4. Loss of more than 2,000 cc of blood, more than 40% of your total blood volume. Your heart is racing, but you feel sluggish. Your blood pressure is very low. Your body is making little or no pee.

Hypovolemic Shock Diagnosis

Your doctor will check your temperature, pulse, breathing, and blood pressure. They'll check the color and feel of your skin. If you're awake and alert, they'll ask about past medical issues and your overall health.

If you could be in shock because of an ectopic pregnancy or something else related to your reproductive organs, the health care team will also do a pregnancy test and ask about your last menstrual period and any recent vaginal bleeding.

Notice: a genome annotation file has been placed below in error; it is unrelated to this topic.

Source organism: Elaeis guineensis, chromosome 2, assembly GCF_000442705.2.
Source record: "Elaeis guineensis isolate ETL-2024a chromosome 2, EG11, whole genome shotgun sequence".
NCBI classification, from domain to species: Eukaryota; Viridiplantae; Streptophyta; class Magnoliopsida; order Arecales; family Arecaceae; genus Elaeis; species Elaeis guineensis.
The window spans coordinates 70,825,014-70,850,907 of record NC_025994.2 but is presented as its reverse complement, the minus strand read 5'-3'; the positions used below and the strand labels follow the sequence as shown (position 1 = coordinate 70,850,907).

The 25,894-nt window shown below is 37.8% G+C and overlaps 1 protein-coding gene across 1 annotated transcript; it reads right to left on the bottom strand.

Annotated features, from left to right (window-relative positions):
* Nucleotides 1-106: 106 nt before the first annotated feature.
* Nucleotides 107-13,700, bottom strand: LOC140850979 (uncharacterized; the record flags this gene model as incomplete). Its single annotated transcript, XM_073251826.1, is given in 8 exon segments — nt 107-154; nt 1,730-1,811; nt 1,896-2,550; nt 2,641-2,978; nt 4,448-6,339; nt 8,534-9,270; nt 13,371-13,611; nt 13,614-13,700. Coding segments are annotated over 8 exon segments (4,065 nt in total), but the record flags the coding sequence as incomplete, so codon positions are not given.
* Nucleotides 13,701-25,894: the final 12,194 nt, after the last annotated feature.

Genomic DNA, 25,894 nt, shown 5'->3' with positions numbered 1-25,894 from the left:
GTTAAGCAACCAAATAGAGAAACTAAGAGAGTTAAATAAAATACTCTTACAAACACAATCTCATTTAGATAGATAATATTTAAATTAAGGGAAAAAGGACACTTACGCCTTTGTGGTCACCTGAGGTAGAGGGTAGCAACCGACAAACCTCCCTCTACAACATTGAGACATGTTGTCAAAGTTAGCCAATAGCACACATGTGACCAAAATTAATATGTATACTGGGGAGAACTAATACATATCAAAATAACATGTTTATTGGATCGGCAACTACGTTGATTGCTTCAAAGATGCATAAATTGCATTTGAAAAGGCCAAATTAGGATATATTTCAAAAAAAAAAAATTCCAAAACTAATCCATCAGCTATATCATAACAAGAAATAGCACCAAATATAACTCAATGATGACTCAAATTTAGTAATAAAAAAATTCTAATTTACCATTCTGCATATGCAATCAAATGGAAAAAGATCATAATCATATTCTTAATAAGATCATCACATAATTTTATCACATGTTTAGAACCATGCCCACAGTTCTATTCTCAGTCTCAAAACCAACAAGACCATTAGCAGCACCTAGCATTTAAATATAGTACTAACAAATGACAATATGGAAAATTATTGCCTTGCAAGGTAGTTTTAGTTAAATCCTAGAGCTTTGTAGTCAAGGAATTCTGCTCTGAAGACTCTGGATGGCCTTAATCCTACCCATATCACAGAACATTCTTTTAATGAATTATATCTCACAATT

You may need more tests, including:

  • Imaging studies such as X-rays, ultrasounds, or CT scans
  • Blood and urine tests
  • Heart tests like echocardiogram and electrocardiogram (ECG)

Hypovolemic Shock Treatment

The first step is to get you to the emergency room as quickly as possible. Along the way, someone should try to stop any visible bleeding.

Your medical team will try to:

  • Get as much oxygen as possible to all parts of your body
  • Stop, or at least control, blood loss
  • Replace blood and other fluids

You’ll get fluids through an IV, a bag of liquid attached to a needle that goes directly into a vein. Most people who lose more than 30% of their blood volume will also need a blood transfusion. Many will need some kind of surgery, especially if they have internal or gynecological bleeding.

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Hypovolemic Shock Complications